London: Is the waistband suddenly feeling tight? It might not just be that you’ve eaten too much. Like hundreds of thousands of Britons women and men, you could suffer from stomach bloat, which can be triggered by anything from fluctuating hormones to eating reheated pasta.
Sometimes it can be caused by an innocuous glass of water. Bloating is often caused by irritable bowel syndrome, a condition affecting a staggering one in seven Britons. While most people’s stomachs may swell just a couple of inches, others’ can actually double in girth in just one day, only to ‘deflate’ overnight until the next attack.
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Not everyone’s stomachs will distend in this way — instead, they will report suffering an uncomfortable swollen feeling. So what could be behind your fluctuating waistband and bloated feeling — and what can you do about it? We asked the experts for their advice…
For some people, bloating strikes only when they eat out, says Luci Daniels, a registered dietitian in London and former chair of the British Dietetic Association. ‘I have patients who say they only get tummy trouble or bloating when they eat pasta, rice, or potatoes in a restaurant.
‘This is often because these foods have been re-heated.’ It seems reheating starchy food changes its molecular structure, turning it into ‘resistant starch’. This cannot be digested in the small intestine but passes into the large intestine — the bacteria that helps break it down produces gas, hence the bloating.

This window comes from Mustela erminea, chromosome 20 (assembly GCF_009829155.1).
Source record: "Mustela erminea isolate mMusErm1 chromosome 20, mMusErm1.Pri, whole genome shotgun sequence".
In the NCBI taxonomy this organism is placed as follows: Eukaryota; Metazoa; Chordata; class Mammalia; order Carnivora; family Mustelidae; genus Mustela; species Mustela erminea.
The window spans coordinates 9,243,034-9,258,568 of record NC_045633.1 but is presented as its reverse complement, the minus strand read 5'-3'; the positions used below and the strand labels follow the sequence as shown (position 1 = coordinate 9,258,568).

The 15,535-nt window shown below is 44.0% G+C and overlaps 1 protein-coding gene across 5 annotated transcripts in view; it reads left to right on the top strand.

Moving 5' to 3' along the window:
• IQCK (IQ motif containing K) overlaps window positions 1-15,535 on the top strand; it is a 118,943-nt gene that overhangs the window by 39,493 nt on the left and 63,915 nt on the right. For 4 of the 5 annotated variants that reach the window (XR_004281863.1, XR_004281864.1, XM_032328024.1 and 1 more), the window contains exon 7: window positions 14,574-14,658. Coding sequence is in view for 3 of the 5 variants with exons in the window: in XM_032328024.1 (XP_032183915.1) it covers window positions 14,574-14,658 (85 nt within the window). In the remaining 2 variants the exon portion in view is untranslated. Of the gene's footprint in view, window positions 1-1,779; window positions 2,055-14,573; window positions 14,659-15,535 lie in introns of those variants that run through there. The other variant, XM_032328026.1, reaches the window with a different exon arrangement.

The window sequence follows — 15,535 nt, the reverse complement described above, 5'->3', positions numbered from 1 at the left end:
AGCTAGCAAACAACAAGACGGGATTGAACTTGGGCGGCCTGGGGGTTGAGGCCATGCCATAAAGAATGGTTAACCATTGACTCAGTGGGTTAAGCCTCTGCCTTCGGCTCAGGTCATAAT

Some people find it harder to digest resistant starch than others. ‘If you do notice this, you don’t need to avoid these foods — just make sure they’re freshly cooked,’ says Luci Daniels. Processed foods such as ready meals and part-baked bread such as baguettes also tend to have more resistant starch.
Hormonal fluctuations during a woman’s monthly cycle are a common trigger for bloating. But while many women might put it down to ‘fluid retention, the cause is actually relaxed muscles, explains Leila Hanna, consultant gynecologist, and obstetrician at BMI The Sloane Hospital, London. ‘Many women find they are bloated before their period, and this is due to an increased level of progesterone,’ she says.
‘During ovulation, the ovaries produce more progesterone and it causes muscles in the abdomen to relax. Everything (i.e. the organs) isn’t packed in as tightly as usual, causing a woman to look bloated. It tends to get worse just before menopause.’
The muscles in the bowel also relax, meaning they are less efficient at moving food along the gut. This can cause constipation, triggering further bloating. It’s possible to overcome this by eating more fiber, says Ms. Hanna.
When you chew gum you swallow more air, which increases the risk of bloating, says Peter Whorwell, a professor of medicine at Wythenshawe Hospital in Manchester, and a leading authority on irritable bowel syndrome. ‘Sugar-free versions are worse as they contain ingredients such as sorbitol and xylitol which are fermented by bacteria in the gut and may also cause bloating — double trouble,’ he adds.
‘These ingredients are also found in sugar-free drinks.’ Eating quickly can also trigger bloating or make it worse, adds Professor Whorwell. ‘As we eat we swallow roughly the same amount of air as we do food,’ he says. ‘Therefore, gulping down food quickly or large amounts in one bite means you’ll swallow more air and increase the risk of bloating.’
‘There is clearly a link between the brain and the gut — and so angst can make any digestive symptoms more severe,’ says Professor Whorwell. In irritable bowel syndrome, this connection is exaggerated and the gut is oversensitive to factors such as stress, diet, hormones, and bacteria.
In fact, stress is one of the biggest triggers for the condition, says Professor Whorwell. ‘I see many patients who say they’ve always had a bit of a funny tummy but the problem has got really bad since a stressful event a few years back. ‘It’s likely they always had a predisposition to stomach problems, but a stressful event has finally set them off.’ via dailymail